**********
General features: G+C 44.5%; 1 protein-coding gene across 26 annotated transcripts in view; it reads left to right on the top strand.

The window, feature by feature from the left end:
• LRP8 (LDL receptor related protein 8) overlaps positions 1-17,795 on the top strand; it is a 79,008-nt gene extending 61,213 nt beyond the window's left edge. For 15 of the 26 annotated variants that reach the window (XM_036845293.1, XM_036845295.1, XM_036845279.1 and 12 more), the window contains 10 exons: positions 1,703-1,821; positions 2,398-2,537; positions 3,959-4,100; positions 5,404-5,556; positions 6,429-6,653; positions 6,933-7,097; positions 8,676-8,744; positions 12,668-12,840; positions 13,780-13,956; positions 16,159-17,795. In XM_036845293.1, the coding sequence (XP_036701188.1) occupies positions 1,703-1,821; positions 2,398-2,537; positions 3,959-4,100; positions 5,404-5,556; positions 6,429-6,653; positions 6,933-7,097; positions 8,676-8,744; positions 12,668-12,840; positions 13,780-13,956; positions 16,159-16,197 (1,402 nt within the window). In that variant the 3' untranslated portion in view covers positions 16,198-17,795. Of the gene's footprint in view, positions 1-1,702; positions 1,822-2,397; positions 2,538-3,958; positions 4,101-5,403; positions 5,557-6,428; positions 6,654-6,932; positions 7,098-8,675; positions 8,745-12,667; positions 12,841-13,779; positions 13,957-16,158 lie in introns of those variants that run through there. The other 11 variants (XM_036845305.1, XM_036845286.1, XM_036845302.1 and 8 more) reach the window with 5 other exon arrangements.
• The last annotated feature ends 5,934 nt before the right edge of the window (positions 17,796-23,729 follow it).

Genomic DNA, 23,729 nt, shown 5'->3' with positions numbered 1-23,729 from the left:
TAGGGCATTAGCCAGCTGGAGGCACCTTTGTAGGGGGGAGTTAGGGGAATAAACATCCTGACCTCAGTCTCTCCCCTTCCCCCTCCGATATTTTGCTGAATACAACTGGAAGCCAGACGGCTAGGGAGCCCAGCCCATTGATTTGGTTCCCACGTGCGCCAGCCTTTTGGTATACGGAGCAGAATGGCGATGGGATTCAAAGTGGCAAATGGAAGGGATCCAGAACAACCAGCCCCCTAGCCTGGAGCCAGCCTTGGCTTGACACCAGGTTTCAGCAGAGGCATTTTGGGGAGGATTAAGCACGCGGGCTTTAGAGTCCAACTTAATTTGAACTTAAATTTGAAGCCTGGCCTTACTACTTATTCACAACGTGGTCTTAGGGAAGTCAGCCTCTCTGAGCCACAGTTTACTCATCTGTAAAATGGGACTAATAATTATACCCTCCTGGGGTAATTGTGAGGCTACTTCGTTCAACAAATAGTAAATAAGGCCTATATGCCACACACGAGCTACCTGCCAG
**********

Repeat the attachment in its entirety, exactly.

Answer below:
General features: G+C 44.5%; 1 protein-coding gene across 26 annotated transcripts in view; it reads left to right on the top strand.

The window, feature by feature from the left end:
• LRP8 (LDL receptor related protein 8) overlaps positions 1-17,795 on the top strand; it is a 79,008-nt gene extending 61,213 nt beyond the window's left edge. For 15 of the 26 annotated variants that reach the window (XM_036845293.1, XM_036845295.1, XM_036845279.1 and 12 more), the window contains 10 exons: positions 1,703-1,821; positions 2,398-2,537; positions 3,959-4,100; positions 5,404-5,556; positions 6,429-6,653; positions 6,933-7,097; positions 8,676-8,744; positions 12,668-12,840; positions 13,780-13,956; positions 16,159-17,795. In XM_036845293.1, the coding sequence (XP_036701188.1) occupies positions 1,703-1,821; positions 2,398-2,537; positions 3,959-4,100; positions 5,404-5,556; positions 6,429-6,653; positions 6,933-7,097; positions 8,676-8,744; positions 12,668-12,840; positions 13,780-13,956; positions 16,159-16,197 (1,402 nt within the window). In that variant the 3' untranslated portion in view covers positions 16,198-17,795. Of the gene's footprint in view, positions 1-1,702; positions 1,822-2,397; positions 2,538-3,958; positions 4,101-5,403; positions 5,557-6,428; positions 6,654-6,932; positions 7,098-8,675; positions 8,745-12,667; positions 12,841-13,779; positions 13,957-16,158 lie in introns of those variants that run through there. The other 11 variants (XM_036845305.1, XM_036845286.1, XM_036845302.1 and 8 more) reach the window with 5 other exon arrangements.
• The last annotated feature ends 5,934 nt before the right edge of the window (positions 17,796-23,729 follow it).

Genomic DNA, 23,729 nt, shown 5'->3' with positions numbered 1-23,729 from the left:
TAGGGCATTAGCCAGCTGGAGGCACCTTTGTAGGGGGGAGTTAGGGGAATAAACATCCTGACCTCAGTCTCTCCCCTTCCCCCTCCGATATTTTGCTGAATACAACTGGAAGCCAGACGGCTAGGGAGCCCAGCCCATTGATTTGGTTCCCACGTGCGCCAGCCTTTTGGTATACGGAGCAGAATGGCGATGGGATTCAAAGTGGCAAATGGAAGGGATCCAGAACAACCAGCCCCCTAGCCTGGAGCCAGCCTTGGCTTGACACCAGGTTTCAGCAGAGGCATTTTGGGGAGGATTAAGCACGCGGGCTTTAGAGTCCAACTTAATTTGAACTTAAATTTGAAGCCTGGCCTTACTACTTATTCACAACGTGGTCTTAGGGAAGTCAGCCTCTCTGAGCCACAGTTTACTCATCTGTAAAATGGGACTAATAATTATACCCTCCTGGGGTAATTGTGAGGCTACTTCGTTCAACAAATAGTAAATAAGGCCTATATGCCACACACGAGCTACCTGCCAG